AUSTRIA, from Susanne Leibrecht via schoenstatt.at •
One of the most current and visible signs of our times is without doubt the huge stream of refugees entering Europe. For Dr Stefan Keznickl, a Schoenstatter and former asylum adjudicator – it was the direct occasion to organise an evening at the Schoenstatt Centre, Kahlenberg, Vienna, on 15 October 2015 on the subject “People fleeing – what can we do?”
It is a matter close to this lawyer’s heart to pass on facts and inspirations on this subject. He is convinced that it depends in the first place on our competence in dealing with the changes caused by the refugees whether it becomes a positive or negative experience for Europe. According to Dr Keznickl this new situation could be one of the great problems faced at present by humankind. We will need a great deal of strength, exertion and ideas to cope with this challenge. It has many and varied reasons that can only be briefly mentioned in a short talk on a single evening, for example,
- the trauma suffered by many refugees because of their personal experiences of war;
- the misinformation and ignorance of many countries for which the refugees are aiming;
- the enormous chain of people smugglers that make this flood of refugees possible,
- to some extent the considerable educational differences;
- totally different cultural influences (image of woman, blood feuds, politics/types of states, religions, approaches to the truth).
From his personal experience as a former asylum adjudicator for people from Afghanistan, and as a Schoenstatter who reflects on the signs of the times, he mentioned many examples he had personally encountered at work and in private. He was also able to present numbers and statistics he had collated from his research.
Politics and Justice
Each state has the duty to protect its citizens. If it can no longer do so, this duty passes to other states. According to the 1951 Geneva Refugee Convention “a refugee is a person who is outside his or her country of nationality or habitual residence [and] has a well-founded fear of being persecuted because of his or her race, religion, nationality, membership of a particular social group or political opinion.”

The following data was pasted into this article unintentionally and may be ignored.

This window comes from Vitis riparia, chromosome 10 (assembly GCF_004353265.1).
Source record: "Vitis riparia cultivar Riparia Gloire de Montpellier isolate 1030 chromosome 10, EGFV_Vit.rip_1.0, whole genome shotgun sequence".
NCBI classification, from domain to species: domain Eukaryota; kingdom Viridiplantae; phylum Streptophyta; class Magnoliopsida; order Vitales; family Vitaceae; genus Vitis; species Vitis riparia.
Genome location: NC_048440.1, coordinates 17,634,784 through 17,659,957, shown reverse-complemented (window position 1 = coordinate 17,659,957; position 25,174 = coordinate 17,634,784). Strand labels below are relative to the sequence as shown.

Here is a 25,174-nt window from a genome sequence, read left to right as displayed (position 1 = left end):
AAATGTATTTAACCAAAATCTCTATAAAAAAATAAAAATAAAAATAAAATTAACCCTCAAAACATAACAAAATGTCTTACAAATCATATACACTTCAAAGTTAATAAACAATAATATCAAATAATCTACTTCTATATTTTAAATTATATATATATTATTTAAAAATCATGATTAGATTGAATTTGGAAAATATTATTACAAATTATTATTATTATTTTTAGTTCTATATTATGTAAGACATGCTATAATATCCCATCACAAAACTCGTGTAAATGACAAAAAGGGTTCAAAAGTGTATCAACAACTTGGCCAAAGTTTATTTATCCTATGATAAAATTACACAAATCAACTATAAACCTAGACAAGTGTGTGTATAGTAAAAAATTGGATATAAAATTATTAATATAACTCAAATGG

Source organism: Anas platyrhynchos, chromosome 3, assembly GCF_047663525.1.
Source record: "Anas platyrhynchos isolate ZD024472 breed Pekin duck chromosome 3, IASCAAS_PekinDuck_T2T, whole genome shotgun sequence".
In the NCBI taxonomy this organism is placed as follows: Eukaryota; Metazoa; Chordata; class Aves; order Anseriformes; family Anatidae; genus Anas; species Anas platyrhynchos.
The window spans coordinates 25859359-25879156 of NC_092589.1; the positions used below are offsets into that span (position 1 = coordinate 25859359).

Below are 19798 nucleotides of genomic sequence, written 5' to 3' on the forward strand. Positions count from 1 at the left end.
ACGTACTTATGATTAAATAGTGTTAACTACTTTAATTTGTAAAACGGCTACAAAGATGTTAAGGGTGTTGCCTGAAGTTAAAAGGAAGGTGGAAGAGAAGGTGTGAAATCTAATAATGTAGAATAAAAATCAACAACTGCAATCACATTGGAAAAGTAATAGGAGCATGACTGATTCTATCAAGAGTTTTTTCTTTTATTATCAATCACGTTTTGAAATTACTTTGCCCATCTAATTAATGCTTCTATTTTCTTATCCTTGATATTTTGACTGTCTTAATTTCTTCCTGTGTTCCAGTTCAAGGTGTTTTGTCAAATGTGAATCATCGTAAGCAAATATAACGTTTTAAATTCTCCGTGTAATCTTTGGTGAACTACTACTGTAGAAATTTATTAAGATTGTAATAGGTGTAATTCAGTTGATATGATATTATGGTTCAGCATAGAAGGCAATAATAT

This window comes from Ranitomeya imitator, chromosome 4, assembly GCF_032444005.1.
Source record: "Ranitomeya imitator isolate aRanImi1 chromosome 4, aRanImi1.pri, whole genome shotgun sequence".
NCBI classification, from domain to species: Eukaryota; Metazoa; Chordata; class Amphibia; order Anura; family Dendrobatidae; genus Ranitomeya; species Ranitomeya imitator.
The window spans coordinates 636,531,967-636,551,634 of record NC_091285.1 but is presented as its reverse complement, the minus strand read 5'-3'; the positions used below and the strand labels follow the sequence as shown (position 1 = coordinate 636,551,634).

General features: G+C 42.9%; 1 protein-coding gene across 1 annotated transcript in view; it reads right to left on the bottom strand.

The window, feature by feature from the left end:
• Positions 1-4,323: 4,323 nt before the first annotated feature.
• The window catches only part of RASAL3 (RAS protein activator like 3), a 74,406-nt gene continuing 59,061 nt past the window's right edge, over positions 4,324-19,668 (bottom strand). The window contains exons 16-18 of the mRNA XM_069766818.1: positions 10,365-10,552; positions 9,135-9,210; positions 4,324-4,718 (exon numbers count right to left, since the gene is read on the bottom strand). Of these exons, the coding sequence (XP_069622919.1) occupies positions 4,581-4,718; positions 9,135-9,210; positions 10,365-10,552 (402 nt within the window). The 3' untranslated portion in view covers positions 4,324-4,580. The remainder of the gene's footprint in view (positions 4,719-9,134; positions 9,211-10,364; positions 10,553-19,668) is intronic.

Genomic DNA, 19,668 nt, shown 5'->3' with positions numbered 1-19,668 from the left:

A distinction is made between “asylum” (a recognised refugee) and “subsidiary protection” (de facto similar, but without the reason of persecution).
In Austria, which is obliged to do so by international law, each application for asylum has to follow a process, which can take between two or three years to carry out.
“Islam” – integration
Within Islam many changes have taken place. In secular societies Muslims change their behaviour, conflicts arise between communities of believers, and to some extent even within families, about the position of woman and man, democracy, etc.
How can we counteract the formation of “ghettos for Muslims” in the countries to which they go? Will men learn to accept that women in Europe have a different position from their countries of origin? How will the massive majority of Muslim refugees allow themselves to be integrated into our Western cultures?
Refugee expertise and Kentenich expertise
According to Dr Keznickl the question of successful integration is the key to the whole matter. The greater our knowledge, the more it will help with integration – because it helps to reduce fear and enables us to encounter others differently.
Based on the question “What can I do?” the participants formed three small groups in the second half of the evening and chose selected texts of Fr Kentenich to discuss. What was read was connected with personal questions, experiences, attempted solutions and resolutions. The main points raised by each of the groups were then presented to the full assembly at the end of the evening.
A saying of Fr Kentenich can offer consolation and confidence because it is still valid to the challenges of our times:
It must be a glorious world that God wants to bring about from this chaos, it must be a wonderful order that he wants to form from these catastrophes.
Translation from German by M. Cole, Manchester UK